Here’s a new one: A political candidate who refuses campaign donations.
That’s what Stephen Clark, candidate for Superior Court judge, has done leading up to the June 8 primary. When friends and former colleagues in the legal community found out the retired federal prosecutor was running for an open seat on the San Diego Superior Court bench, they offered to hold fundraisers and contribute to his campaign.
But Clark turned them down.
He’s not using a consultant. He has raised zero dollars. And he has held no fundraisers. Clark said fundraising makes him uncomfortable because donors typically would be lawyers and law firms who could appear before him if he wins.
“I don’t want to imply I’ve put myself on some kind of higher moral plain, I’m just not comfortable with it,” Clark said. “It would be a good thing for the public that one could succeed without going out and raising money, but we’ll see.”
Clark is running against private attorney Jim Miller, who describes himself as a judge pro tem, a civil settlement conference judge, a certified arbitrator and an NFL agent who is backed by the Republican Party, four firefighters associations and a handful of retired Superior Court judges; and Deputy District Attorney Richard Monroy, who has the coveted support of his boss, District Attorney Bonnie Dumanis, retired Sheriff Bill Kolender, 15 law enforcement organizations, 31 Superior Court judges and 69 prosecutors in the Deputy District Attorney’s office.
Clark is supported by 11 Superior Court judges plus five former San Diego U.S. attorneys — Carol Lam, Charles La Bella, William Braniff, James W. Brannigan and Peter K. Nunez. He’s received a top rating, “well qualified,” from the San Diego County Bar Association, as has Monroy. Miller was rated as “lacking qualifications.”
In any other race, an empty bank account would be the death knell of a campaign. But judicial races traditionally are less about the money and more about qualifications, political experts said.
“In a judge race, the ballot statement really is what gives you a shot,” said Jennifer Tierney, a political consultant who is running several judicial campaigns, including Monroy’s. “But that’s still an interesting approach. I’ve heard of people not taking money from a certain industry, but not no money overall. I’m not sure why you would choose that path.”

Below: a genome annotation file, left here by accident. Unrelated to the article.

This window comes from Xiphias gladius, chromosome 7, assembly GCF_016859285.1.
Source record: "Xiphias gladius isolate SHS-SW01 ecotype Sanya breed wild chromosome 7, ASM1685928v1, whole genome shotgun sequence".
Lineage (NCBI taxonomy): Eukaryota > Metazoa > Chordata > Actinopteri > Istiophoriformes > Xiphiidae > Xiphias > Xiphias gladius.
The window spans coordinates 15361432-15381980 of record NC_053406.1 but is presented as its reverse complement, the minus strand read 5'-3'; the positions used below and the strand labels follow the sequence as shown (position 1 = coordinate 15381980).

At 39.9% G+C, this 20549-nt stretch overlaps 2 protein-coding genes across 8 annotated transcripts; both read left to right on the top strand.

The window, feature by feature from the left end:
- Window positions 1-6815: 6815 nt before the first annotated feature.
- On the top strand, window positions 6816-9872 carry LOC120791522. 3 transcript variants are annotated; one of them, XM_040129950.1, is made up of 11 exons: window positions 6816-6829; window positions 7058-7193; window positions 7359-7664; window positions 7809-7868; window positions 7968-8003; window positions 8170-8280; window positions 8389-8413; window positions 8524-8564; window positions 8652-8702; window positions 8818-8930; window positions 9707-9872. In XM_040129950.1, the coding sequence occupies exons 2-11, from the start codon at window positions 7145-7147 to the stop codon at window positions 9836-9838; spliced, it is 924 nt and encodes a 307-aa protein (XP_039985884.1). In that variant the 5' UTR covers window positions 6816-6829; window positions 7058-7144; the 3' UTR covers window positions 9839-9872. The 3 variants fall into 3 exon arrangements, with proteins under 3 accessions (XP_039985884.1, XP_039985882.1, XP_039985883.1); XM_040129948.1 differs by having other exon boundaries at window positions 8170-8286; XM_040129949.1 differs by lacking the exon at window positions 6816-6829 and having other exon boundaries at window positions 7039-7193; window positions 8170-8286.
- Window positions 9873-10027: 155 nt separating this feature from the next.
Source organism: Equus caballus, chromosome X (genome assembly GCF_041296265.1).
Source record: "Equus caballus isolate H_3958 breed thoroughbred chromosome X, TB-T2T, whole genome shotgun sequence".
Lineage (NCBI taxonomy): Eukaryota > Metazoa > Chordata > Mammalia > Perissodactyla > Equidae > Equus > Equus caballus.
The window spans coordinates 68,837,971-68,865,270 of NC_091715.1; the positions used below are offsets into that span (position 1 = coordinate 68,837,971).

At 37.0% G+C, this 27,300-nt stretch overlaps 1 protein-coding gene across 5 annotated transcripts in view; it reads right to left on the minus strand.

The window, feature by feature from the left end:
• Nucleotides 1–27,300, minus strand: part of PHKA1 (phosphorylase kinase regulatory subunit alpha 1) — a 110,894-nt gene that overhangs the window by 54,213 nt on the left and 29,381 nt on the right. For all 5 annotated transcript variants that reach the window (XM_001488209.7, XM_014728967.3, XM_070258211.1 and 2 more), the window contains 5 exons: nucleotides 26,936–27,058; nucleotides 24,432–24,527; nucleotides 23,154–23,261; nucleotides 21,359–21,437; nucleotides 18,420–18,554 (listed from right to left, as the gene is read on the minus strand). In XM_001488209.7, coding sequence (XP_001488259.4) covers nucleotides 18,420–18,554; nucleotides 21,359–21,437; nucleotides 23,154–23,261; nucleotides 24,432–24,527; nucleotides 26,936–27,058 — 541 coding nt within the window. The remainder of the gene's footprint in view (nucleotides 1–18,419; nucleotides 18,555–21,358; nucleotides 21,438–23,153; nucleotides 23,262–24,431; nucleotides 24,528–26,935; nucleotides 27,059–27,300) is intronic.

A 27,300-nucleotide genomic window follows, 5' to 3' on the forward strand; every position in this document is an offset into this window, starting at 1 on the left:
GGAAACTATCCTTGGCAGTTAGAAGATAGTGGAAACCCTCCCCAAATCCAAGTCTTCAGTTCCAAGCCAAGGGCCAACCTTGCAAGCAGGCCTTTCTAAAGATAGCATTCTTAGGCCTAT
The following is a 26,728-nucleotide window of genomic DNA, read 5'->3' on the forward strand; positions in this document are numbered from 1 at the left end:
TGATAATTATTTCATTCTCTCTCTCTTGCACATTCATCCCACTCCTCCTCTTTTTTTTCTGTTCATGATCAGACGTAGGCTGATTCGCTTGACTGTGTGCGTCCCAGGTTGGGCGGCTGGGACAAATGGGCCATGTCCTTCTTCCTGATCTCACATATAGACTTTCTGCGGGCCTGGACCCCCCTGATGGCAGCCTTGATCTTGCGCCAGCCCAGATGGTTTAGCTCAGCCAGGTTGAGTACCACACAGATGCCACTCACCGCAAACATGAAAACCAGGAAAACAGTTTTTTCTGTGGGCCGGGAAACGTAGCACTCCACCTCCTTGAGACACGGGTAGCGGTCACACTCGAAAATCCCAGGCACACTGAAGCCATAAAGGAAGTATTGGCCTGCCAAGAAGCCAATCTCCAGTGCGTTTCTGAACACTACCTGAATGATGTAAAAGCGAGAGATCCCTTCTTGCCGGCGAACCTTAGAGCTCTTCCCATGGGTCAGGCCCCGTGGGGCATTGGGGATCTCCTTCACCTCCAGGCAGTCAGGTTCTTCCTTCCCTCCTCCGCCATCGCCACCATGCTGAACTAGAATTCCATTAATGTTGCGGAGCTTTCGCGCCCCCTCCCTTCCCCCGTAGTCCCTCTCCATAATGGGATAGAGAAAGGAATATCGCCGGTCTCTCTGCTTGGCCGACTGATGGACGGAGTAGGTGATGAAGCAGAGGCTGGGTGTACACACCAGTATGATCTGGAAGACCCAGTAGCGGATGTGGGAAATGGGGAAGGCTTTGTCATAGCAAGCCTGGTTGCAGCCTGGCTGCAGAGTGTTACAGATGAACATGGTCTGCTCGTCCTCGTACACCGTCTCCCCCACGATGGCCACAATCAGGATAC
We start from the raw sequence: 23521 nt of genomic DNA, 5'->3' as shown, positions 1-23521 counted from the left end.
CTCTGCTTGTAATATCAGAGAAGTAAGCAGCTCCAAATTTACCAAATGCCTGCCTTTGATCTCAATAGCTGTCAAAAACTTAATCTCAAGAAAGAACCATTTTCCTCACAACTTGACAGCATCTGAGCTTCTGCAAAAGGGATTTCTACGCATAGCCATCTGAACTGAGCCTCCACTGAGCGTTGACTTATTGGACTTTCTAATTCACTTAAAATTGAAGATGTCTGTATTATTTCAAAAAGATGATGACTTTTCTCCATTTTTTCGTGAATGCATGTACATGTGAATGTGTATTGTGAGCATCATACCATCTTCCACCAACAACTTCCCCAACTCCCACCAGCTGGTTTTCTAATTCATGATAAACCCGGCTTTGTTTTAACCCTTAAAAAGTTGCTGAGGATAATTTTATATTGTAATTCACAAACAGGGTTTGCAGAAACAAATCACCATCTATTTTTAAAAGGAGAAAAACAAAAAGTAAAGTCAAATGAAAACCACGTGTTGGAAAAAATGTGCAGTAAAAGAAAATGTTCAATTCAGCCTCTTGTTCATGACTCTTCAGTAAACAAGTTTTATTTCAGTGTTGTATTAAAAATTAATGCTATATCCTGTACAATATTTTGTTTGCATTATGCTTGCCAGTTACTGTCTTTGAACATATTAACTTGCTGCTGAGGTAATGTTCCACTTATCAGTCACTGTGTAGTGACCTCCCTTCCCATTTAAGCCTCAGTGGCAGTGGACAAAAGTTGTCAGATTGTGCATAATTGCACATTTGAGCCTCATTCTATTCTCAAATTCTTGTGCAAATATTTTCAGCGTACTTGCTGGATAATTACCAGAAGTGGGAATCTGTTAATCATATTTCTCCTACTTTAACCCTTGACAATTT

Fundraising levels in judicial races are typically very low, averaging between $25,000 to $75,000 per candidate, Tierney said. Monroy, for instance, has raised $24,000 so far.
Tierney said Clark is still in the race by virtue of his background as a prosecutor.
“That’s really what levels the field for them,” she said of Clark and Monroy. She noted that in the last matchup between a state prosecutor and federal one — Deputy District Attorney Dave Hendren and Assistant U.S. Attorney Joseph P. Brannigan — the fed won the seat. Judge Brannigan has endorsed Clark.
Those who know Clark weren’t surprised he didn’t want the money.
“It’s just the kind of guy he is,” said La Bella. “He absolutely has only one interest — to do the public’s work. He would be his own judge, judge things on the merits, not because anyone’s going to try to influence him one way or another. That’s the beauty of it, but in the real world of politics it doesn’t always work that way.”
Clark was the second-in-command at the San Diego U.S. attorney’s office under four top prosecutors — Alan Bersin, La Bella, Lam and Karen Hewitt — until his retirement in September 2007. He is a decorated Vietnam war veteran and career prosecutor who spent 30 years with the Department of Justice, including 18 years in San Diego.
As a prosecutor, Clark handled cases involving political corruption, corrupt judges, Medicare fraud, tax fraud, Ponzi schemes, bank robberies, murder conspiracy, violent crimes, human trafficking, involuntary servitude, and drug offenses.
How does Clark expect to be elected with no money?
“That’s a good question,” he said. “The bottom line is, it’s a very daunting process even if you have a lot of money. There are hundreds of thousands of voters you have to reach.”
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